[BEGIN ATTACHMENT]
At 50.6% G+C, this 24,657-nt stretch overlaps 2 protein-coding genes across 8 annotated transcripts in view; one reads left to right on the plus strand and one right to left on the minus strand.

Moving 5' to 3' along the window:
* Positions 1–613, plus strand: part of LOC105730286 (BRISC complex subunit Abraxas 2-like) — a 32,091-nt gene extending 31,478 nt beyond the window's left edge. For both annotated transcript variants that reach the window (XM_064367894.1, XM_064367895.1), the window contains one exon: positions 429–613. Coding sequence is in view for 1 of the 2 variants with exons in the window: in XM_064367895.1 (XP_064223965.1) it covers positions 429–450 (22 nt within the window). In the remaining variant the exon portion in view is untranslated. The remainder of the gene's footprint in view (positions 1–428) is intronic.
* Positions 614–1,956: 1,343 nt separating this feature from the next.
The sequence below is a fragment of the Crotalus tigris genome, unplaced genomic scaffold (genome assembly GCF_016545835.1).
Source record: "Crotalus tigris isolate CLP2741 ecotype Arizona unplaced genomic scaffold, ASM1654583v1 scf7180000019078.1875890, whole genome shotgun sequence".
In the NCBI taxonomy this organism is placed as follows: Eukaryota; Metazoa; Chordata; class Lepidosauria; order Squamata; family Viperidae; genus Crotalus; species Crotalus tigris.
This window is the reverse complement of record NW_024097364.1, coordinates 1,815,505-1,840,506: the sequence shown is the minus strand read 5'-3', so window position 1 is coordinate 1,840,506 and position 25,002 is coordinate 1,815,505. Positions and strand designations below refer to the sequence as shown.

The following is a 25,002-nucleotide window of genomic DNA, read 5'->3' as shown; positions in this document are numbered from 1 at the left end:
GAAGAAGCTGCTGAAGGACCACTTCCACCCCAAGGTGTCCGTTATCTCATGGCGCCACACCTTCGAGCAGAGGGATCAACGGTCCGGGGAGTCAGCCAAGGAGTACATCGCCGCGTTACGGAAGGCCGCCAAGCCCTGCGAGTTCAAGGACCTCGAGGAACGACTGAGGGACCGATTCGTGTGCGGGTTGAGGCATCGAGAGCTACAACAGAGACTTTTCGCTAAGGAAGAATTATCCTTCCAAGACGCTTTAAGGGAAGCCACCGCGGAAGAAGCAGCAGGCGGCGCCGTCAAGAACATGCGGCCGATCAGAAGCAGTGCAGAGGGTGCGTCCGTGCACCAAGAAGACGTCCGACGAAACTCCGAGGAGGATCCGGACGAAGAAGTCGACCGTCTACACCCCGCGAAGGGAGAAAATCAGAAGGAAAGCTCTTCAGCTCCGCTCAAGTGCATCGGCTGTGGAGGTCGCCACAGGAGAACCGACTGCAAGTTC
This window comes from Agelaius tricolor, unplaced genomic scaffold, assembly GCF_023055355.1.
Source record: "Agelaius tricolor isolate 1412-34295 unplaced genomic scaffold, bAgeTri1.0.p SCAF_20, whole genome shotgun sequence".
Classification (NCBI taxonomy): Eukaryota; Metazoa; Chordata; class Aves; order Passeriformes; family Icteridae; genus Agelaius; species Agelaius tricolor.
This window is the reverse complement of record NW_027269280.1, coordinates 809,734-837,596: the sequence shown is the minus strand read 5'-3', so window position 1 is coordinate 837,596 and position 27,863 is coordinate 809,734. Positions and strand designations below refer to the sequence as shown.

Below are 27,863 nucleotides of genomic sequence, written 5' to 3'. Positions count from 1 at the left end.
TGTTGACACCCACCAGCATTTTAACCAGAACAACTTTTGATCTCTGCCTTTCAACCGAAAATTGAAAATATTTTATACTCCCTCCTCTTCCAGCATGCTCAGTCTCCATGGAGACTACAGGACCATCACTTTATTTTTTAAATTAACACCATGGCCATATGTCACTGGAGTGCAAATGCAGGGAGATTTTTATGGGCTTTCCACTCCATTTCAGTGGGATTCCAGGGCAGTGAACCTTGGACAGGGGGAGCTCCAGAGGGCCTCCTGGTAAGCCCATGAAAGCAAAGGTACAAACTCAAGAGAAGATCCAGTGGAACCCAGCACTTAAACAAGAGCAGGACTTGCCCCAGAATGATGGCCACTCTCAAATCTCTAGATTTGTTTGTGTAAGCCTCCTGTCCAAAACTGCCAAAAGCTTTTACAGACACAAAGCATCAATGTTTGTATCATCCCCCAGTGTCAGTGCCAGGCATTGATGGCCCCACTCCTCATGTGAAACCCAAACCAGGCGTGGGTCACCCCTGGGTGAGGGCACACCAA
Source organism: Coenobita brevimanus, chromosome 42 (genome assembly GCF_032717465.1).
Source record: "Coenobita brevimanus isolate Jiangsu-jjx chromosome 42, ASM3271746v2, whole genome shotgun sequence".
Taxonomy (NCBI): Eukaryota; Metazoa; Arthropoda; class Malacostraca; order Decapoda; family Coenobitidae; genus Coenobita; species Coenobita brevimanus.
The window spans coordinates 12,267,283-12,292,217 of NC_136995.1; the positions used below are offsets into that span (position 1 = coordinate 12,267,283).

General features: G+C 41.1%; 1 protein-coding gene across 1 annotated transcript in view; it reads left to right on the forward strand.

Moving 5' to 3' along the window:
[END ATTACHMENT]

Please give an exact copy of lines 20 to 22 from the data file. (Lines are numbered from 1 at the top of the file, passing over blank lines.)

The window spans coordinates 12,267,283-12,292,217 of NC_136995.1; the positions used below are offsets into that span (position 1 = coordinate 12,267,283).

General features: G+C 41.1%; 1 protein-coding gene across 1 annotated transcript in view; it reads left to right on the forward strand.

Moving 5' to 3' along the window: